Steel Construction = Rust on Vehicles

Discussion in 'General Motoring' started by pray4surf, Jan 25, 2004.

  1. pray4surf

    pray4surf Guest

    Quick overview: I work in an SoCal industrial park, next door a business is
    expanding and the construction is steel frame. Work is being done as high as
    3 stories up.

    Here's my dilemma: since the steel work has begun, I've noticed pinpoint
    spots of rust, literally hundreds on the horizontal surfaces of the two
    vehicles I drive to work (One a Honda). Additionally, every white car (both
    mine are white) or light colored car that parks in the same vicinity
    exhibits the same malady. This is the only commonality amongst the vehicles

    I suspect that this rust is do to the steel work being done. The workers are
    cutting and grinding three stories up, and it is my belief that the
    prevailing winds carry the steel 'dust' over our parking lot, where it gets
    deposited on the vehicles and when it gets exposed to moisture, it begins to

    I initially noticed this last weekend when I washed the cars. In order to
    remove the rust I literally had to clay-bar and polish the paint. I only did
    a small portion until I had a chance to evaluate the problem.

    If this was overspray from a painter, I think that the contractor would be
    liable for the damages to others private property. Is this any different?
    Other than the fact that this can be much more insidious and damaging...

    If I choose to confront the contractor, any suggestions on how best to
    approach this? Points against me is the lack of actual proof. I really have
    no way of knowing that this is the sole cause. It's not like my paint
    analogy because I don't have specks of paint the same color. Points for me
    is the widespread 'coincidence' of multiple vehicles with the same damage.
    These vehicles have nothing in common except parking in the same lot as I
    do. Other vehicles parked not downwind are not affected.

    I guess this just pisses me off, Keeping my vehicles clean and looking good
    is time consuming enough without having the additional burden of repairing
    damage caused by others...

    No, I'm not looking for a financial windfall, I'd simply like the contractor
    pay for the damage he has caused. It could get quite expensive for him if
    'everyone' were to file similar claims...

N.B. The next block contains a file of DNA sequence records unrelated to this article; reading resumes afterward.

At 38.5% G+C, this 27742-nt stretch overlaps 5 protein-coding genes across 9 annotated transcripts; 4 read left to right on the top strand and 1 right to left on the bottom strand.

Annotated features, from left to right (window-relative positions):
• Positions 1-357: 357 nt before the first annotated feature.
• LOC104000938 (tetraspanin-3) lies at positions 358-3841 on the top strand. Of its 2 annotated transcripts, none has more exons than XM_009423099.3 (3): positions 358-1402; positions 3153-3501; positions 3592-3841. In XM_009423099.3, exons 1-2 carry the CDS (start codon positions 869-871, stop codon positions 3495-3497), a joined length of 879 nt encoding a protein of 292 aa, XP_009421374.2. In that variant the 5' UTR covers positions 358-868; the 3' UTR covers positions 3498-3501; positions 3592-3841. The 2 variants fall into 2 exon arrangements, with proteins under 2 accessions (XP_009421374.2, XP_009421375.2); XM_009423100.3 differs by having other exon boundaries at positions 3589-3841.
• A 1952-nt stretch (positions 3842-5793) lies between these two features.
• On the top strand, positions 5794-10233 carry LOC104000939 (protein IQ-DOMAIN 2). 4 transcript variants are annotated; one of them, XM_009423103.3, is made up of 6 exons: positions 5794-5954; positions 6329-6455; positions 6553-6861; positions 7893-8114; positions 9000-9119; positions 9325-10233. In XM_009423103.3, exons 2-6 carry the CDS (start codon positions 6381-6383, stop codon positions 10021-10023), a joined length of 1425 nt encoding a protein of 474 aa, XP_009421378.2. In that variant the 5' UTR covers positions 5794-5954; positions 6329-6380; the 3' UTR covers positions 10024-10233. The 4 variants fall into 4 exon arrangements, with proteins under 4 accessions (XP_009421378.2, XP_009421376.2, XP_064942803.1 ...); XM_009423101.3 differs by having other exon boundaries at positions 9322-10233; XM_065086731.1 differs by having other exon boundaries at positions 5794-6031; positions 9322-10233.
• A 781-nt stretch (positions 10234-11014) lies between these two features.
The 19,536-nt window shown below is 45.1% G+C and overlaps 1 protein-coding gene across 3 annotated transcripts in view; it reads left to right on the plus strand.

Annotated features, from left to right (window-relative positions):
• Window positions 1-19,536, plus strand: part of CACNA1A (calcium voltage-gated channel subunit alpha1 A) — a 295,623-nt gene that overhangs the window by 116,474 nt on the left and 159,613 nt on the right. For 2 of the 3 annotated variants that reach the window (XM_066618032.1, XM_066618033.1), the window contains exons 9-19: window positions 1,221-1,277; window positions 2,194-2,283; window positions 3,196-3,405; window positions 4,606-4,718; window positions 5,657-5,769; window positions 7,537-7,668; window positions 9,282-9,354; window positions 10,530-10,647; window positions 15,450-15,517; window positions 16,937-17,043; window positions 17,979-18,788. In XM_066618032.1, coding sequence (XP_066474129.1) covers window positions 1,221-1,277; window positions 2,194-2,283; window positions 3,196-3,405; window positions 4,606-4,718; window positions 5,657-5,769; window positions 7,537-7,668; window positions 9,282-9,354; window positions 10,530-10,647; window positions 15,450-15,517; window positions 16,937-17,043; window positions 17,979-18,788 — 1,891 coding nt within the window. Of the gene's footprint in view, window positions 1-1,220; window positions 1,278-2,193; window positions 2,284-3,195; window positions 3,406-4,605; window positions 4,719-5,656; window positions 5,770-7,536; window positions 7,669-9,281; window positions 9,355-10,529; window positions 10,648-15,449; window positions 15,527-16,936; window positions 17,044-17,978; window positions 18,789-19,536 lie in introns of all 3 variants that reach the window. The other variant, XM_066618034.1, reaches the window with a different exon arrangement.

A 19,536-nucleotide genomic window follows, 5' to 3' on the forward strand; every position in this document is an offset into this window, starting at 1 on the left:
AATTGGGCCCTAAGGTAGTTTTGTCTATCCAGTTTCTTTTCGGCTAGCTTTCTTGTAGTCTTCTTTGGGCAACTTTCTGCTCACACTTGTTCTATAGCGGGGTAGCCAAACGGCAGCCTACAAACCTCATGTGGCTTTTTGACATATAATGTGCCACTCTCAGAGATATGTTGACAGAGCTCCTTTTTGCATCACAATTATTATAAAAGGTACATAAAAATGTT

Your advice?

    pray4surf, Jan 25, 2004
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  2. pray4surf

    M.C. Tee Guest

    try talking to your employer first, they may contact the contracter and have
    everything repaired, better then doing it alone
    M.C. Tee, Jan 25, 2004
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  3. pray4surf

    pray4surf Guest

    : try talking to your employer first, they may contact the contracter and
    : everything repaired, better then doing it alone
    What's going to work out in my favor is my employers personal vehicle (an
    Mercedes) is also exhibiting this rust. He doesn't appear to be concerned
    :-(. Although the contractor doesn't know this..)

    pray4surf, Jan 26, 2004
  4. pray4surf

    tflfb Guest

    I get the same thing from the railroad which is about a mile from my job.
    They can't control the direction in which the air blows. Its called rail
    dust in my case.

    tflfb, Jan 26, 2004
  5. pray4surf

    jim Guest

    you keep your car nice, you use bar clay on it also.. well the bar clay
    gets off the metal chips that stay on the car, but it also rubs then
    against the paint.. this is why you have rust..... a neighbor of mine
    would be out in the front of his house just about every day when he
    bought the last of the big T-birds.. always polishing it.. it was
    maroon.. nice car. the rag was always maroon from him rubbing the paint
    off of it... eventually he had to get it painted.. he removed all the
    old paint with his polishing rag.... the best thing to do is get a
    bucket of water or hose off the car.....
    jim, Jan 26, 2004
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